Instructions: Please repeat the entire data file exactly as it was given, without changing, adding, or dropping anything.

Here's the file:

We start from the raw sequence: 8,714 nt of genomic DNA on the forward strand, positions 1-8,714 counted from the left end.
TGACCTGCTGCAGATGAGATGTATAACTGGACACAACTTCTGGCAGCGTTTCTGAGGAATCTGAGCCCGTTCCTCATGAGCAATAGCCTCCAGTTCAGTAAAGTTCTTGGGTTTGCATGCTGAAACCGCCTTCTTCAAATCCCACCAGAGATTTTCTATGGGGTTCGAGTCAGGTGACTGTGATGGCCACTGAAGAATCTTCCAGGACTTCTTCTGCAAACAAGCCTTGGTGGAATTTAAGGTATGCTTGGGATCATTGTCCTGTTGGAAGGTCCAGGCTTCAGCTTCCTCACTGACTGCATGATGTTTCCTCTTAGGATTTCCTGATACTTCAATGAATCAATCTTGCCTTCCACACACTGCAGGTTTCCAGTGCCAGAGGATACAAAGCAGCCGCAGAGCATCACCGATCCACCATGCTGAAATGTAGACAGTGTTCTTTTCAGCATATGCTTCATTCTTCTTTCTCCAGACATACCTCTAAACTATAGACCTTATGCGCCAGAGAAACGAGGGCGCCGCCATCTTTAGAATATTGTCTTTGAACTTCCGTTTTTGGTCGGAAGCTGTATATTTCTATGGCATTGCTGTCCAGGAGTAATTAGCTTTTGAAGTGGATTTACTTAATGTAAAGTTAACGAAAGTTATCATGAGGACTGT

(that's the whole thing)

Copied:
We start from the raw sequence: 8,714 nt of genomic DNA on the forward strand, positions 1-8,714 counted from the left end.
TGACCTGCTGCAGATGAGATGTATAACTGGACACAACTTCTGGCAGCGTTTCTGAGGAATCTGAGCCCGTTCCTCATGAGCAATAGCCTCCAGTTCAGTAAAGTTCTTGGGTTTGCATGCTGAAACCGCCTTCTTCAAATCCCACCAGAGATTTTCTATGGGGTTCGAGTCAGGTGACTGTGATGGCCACTGAAGAATCTTCCAGGACTTCTTCTGCAAACAAGCCTTGGTGGAATTTAAGGTATGCTTGGGATCATTGTCCTGTTGGAAGGTCCAGGCTTCAGCTTCCTCACTGACTGCATGATGTTTCCTCTTAGGATTTCCTGATACTTCAATGAATCAATCTTGCCTTCCACACACTGCAGGTTTCCAGTGCCAGAGGATACAAAGCAGCCGCAGAGCATCACCGATCCACCATGCTGAAATGTAGACAGTGTTCTTTTCAGCATATGCTTCATTCTTCTTTCTCCAGACATACCTCTAAACTATAGACCTTATGCGCCAGAGAAACGAGGGCGCCGCCATCTTTAGAATATTGTCTTTGAACTTCCGTTTTTGGTCGGAAGCTGTATATTTCTATGGCATTGCTGTCCAGGAGTAATTAGCTTTTGAAGTGGATTTACTTAATGTAAAGTTAACGAAAGTTATCATGAGGACTGT